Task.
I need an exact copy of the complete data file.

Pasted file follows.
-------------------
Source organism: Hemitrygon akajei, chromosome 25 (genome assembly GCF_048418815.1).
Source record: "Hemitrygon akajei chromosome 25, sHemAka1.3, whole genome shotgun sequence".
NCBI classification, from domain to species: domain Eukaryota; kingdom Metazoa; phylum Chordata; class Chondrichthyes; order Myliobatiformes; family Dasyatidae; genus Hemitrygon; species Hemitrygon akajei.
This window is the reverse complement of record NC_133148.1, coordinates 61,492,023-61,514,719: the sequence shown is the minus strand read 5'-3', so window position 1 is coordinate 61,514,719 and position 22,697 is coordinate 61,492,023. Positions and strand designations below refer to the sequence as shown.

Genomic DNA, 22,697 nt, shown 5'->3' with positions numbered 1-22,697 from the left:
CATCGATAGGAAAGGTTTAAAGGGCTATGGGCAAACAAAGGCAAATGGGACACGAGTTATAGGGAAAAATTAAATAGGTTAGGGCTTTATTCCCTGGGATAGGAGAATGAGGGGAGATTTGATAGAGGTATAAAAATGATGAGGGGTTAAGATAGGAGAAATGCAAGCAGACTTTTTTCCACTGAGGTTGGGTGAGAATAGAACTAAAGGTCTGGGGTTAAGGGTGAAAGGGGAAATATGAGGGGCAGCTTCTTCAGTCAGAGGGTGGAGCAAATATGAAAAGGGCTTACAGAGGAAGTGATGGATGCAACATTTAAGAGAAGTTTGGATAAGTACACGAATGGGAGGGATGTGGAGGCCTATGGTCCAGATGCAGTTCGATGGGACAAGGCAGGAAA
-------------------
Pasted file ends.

Source organism: Hemitrygon akajei, chromosome 25 (genome assembly GCF_048418815.1).
Source record: "Hemitrygon akajei chromosome 25, sHemAka1.3, whole genome shotgun sequence".
NCBI classification, from domain to species: domain Eukaryota; kingdom Metazoa; phylum Chordata; class Chondrichthyes; order Myliobatiformes; family Dasyatidae; genus Hemitrygon; species Hemitrygon akajei.
This window is the reverse complement of record NC_133148.1, coordinates 61,492,023-61,514,719: the sequence shown is the minus strand read 5'-3', so window position 1 is coordinate 61,514,719 and position 22,697 is coordinate 61,492,023. Positions and strand designations below refer to the sequence as shown.

Genomic DNA, 22,697 nt, shown 5'->3' with positions numbered 1-22,697 from the left:
CATCGATAGGAAAGGTTTAAAGGGCTATGGGCAAACAAAGGCAAATGGGACACGAGTTATAGGGAAAAATTAAATAGGTTAGGGCTTTATTCCCTGGGATAGGAGAATGAGGGGAGATTTGATAGAGGTATAAAAATGATGAGGGGTTAAGATAGGAGAAATGCAAGCAGACTTTTTTCCACTGAGGTTGGGTGAGAATAGAACTAAAGGTCTGGGGTTAAGGGTGAAAGGGGAAATATGAGGGGCAGCTTCTTCAGTCAGAGGGTGGAGCAAATATGAAAAGGGCTTACAGAGGAAGTGATGGATGCAACATTTAAGAGAAGTTTGGATAAGTACACGAATGGGAGGGATGTGGAGGCCTATGGTCCAGATGCAGTTCGATGGGACAAGGCAGGAAA